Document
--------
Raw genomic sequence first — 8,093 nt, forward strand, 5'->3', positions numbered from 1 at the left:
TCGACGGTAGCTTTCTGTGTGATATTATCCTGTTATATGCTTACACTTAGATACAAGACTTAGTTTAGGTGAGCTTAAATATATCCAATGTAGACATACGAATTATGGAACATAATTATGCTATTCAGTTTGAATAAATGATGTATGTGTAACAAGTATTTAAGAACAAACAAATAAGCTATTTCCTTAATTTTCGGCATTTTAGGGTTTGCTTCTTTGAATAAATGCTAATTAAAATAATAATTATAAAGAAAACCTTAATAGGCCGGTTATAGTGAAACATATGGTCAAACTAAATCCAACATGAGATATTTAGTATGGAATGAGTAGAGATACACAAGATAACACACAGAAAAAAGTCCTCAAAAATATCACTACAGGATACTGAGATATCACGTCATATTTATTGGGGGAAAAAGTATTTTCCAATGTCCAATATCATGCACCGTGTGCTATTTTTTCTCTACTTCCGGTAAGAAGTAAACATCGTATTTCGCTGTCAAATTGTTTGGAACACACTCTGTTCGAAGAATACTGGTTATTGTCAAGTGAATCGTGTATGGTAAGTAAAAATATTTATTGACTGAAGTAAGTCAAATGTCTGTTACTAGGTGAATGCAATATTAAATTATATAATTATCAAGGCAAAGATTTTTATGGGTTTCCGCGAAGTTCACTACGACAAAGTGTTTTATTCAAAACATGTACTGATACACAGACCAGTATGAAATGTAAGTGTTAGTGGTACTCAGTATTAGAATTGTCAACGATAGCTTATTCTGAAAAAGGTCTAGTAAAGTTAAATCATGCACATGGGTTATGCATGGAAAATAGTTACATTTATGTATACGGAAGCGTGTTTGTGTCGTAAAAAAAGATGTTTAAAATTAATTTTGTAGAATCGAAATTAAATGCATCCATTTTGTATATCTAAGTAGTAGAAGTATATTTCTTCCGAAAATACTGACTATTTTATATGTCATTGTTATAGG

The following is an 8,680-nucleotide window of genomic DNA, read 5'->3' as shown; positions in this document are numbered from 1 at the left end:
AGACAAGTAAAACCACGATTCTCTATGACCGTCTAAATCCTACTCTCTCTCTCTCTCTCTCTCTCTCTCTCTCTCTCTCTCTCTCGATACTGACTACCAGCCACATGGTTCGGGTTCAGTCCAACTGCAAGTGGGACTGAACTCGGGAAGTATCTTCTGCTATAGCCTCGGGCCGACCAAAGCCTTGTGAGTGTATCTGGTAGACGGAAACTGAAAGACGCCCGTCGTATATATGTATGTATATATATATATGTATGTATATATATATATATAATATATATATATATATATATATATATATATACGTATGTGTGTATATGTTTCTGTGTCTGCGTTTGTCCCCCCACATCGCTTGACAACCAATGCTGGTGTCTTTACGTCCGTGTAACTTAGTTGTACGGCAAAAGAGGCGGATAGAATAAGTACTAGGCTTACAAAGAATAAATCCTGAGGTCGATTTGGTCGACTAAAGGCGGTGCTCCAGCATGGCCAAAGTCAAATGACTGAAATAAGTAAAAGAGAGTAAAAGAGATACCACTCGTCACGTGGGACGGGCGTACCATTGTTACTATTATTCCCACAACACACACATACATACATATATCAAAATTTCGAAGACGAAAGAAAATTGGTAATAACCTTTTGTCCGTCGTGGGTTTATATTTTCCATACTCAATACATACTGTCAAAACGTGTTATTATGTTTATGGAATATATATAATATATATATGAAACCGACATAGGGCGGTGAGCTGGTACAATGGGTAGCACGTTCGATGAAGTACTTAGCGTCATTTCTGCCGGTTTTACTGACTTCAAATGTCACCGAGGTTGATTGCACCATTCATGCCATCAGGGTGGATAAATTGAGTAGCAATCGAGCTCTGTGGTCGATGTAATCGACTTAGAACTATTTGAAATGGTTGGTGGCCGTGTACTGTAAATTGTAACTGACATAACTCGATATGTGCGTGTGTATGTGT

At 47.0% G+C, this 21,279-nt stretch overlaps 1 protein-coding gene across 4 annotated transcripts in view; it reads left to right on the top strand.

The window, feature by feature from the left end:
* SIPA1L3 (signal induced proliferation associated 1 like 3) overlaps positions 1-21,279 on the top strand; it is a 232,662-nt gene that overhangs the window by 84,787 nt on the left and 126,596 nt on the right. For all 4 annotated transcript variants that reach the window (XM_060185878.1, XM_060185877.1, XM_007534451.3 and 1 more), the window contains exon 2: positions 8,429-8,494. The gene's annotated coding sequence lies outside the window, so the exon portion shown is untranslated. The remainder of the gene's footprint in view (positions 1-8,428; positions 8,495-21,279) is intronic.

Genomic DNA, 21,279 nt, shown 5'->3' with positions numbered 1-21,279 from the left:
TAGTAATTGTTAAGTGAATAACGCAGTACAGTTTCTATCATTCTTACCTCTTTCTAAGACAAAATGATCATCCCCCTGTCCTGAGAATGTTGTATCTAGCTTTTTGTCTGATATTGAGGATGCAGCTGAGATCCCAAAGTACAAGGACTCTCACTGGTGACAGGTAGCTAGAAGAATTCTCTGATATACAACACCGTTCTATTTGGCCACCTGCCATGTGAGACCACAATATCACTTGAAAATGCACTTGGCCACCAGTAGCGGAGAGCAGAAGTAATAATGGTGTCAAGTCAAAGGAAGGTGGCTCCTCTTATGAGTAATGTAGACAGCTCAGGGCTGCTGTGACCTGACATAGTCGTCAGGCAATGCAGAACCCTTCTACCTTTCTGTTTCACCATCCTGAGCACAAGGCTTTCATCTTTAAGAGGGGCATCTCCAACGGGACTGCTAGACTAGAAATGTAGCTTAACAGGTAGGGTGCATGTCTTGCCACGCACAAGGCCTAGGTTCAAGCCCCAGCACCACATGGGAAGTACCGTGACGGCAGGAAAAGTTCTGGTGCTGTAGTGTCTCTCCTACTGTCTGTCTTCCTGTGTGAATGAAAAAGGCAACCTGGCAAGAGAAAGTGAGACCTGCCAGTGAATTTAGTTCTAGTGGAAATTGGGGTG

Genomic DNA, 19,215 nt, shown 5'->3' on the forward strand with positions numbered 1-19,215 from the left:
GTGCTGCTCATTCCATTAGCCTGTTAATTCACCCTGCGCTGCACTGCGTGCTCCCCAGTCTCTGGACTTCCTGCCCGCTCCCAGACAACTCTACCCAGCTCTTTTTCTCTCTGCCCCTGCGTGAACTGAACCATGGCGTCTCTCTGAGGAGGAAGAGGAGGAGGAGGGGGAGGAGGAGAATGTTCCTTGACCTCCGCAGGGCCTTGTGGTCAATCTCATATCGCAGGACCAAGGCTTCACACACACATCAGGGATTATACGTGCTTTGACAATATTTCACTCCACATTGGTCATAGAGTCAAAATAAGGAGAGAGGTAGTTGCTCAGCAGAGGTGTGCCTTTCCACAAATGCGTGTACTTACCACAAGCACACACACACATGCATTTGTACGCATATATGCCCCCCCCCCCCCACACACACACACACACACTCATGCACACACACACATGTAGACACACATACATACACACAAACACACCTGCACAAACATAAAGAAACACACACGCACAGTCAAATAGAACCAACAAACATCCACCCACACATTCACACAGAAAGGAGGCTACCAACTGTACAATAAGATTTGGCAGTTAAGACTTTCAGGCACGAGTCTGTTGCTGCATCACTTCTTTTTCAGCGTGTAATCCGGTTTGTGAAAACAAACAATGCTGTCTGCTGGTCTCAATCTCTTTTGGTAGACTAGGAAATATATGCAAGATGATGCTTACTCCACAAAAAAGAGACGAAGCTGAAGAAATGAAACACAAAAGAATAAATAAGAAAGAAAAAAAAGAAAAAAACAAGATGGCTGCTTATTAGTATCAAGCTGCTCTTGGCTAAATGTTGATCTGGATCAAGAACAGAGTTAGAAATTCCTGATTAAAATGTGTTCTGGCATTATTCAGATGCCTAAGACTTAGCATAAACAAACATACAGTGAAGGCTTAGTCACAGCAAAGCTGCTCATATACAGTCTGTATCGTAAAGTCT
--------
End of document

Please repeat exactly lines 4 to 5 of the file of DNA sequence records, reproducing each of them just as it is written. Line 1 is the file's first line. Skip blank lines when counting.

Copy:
AGACAAGTAAAACCACGATTCTCTATGACCGTCTAAATCCTACTCTCTCTCTCTCTCTCTCTCTCTCTCTCTCTCTCTCTCTCTCGATACTGACTACCAGCCACATGGTTCGGGTTCAGTCCAACTGCAAGTGGGACTGAACTCGGGAAGTATCTTCTGCTATAGCCTCGGGCCGACCAAAGCCTTGTGAGTGTATCTGGTAGACGGAAACTGAAAGACGCCCGTCGTATATATGTATGTATATATATATATGTATGTATATATATATATATAATATATATATATATATATATATATATATATACGTATGTGTGTATATGTTTCTGTGTCTGCGTTTGTCCCCCCACATCGCTTGACAACCAATGCTGGTGTCTTTACGTCCGTGTAACTTAGTTGTACGGCAAAAGAGGCGGATAGAATAAGTACTAGGCTTACAAAGAATAAATCCTGAGGTCGATTTGGTCGACTAAAGGCGGTGCTCCAGCATGGCCAAAGTCAAATGACTGAAATAAGTAAAAGAGAGTAAAAGAGATACCACTCGTCACGTGGGACGGGCGTACCATTGTTACTATTATTCCCACAACACACACATACATACATATATCAAAATTTCGAAGACGAAAGAAAATTGGTAATAACCTTTTGTCCGTCGTGGGTTTATATTTTCCATACTCAATACATACTGTCAAAACGTGTTATTATGTTTATGGAATATATATAATATATATATGAAACCGACATAGGGCGGTGAGCTGGTACAATGGGTAGCACGTTCGATGAAGTACTTAGCGTCATTTCTGCCGGTTTTACTGACTTCAAATGTCACCGAGGTTGATTGCACCATTCATGCCATCAGGGTGGATAAATTGAGTAGCAATCGAGCTCTGTGGTCGATGTAATCGACTTAGAACTATTTGAAATGGTTGGTGGCCGTGTACTGTAAATTGTAACTGACATAACTCGATATGTGCGTGTGTATGTGT

At 47.0% G+C, this 21,279-nt stretch overlaps 1 protein-coding gene across 4 annotated transcripts in view; it reads left to right on the top strand.